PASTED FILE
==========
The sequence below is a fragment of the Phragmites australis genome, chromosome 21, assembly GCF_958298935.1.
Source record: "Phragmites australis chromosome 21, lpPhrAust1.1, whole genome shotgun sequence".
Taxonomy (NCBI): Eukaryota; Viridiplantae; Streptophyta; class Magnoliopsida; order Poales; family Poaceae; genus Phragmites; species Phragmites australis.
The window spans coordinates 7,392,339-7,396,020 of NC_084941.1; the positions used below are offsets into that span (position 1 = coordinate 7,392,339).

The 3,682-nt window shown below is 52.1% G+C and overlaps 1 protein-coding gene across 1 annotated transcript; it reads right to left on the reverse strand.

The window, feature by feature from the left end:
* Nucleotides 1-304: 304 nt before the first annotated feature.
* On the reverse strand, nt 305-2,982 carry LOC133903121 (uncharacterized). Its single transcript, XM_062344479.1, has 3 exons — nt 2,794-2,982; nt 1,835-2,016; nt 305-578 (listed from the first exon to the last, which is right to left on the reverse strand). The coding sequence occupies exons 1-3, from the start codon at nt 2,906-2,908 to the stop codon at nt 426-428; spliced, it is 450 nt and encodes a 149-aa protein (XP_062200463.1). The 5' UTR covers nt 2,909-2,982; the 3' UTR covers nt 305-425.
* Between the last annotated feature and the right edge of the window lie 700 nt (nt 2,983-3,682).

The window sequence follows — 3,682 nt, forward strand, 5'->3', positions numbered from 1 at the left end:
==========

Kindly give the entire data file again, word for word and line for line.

The sequence below is a fragment of the Phragmites australis genome, chromosome 21, assembly GCF_958298935.1.
Source record: "Phragmites australis chromosome 21, lpPhrAust1.1, whole genome shotgun sequence".
Taxonomy (NCBI): Eukaryota; Viridiplantae; Streptophyta; class Magnoliopsida; order Poales; family Poaceae; genus Phragmites; species Phragmites australis.
The window spans coordinates 7,392,339-7,396,020 of NC_084941.1; the positions used below are offsets into that span (position 1 = coordinate 7,392,339).

The 3,682-nt window shown below is 52.1% G+C and overlaps 1 protein-coding gene across 1 annotated transcript; it reads right to left on the reverse strand.

The window, feature by feature from the left end:
* Nucleotides 1-304: 304 nt before the first annotated feature.
* On the reverse strand, nt 305-2,982 carry LOC133903121 (uncharacterized). Its single transcript, XM_062344479.1, has 3 exons — nt 2,794-2,982; nt 1,835-2,016; nt 305-578 (listed from the first exon to the last, which is right to left on the reverse strand). The coding sequence occupies exons 1-3, from the start codon at nt 2,906-2,908 to the stop codon at nt 426-428; spliced, it is 450 nt and encodes a 149-aa protein (XP_062200463.1). The 5' UTR covers nt 2,909-2,982; the 3' UTR covers nt 305-425.
* Between the last annotated feature and the right edge of the window lie 700 nt (nt 2,983-3,682).

The window sequence follows — 3,682 nt, forward strand, 5'->3', positions numbered from 1 at the left end: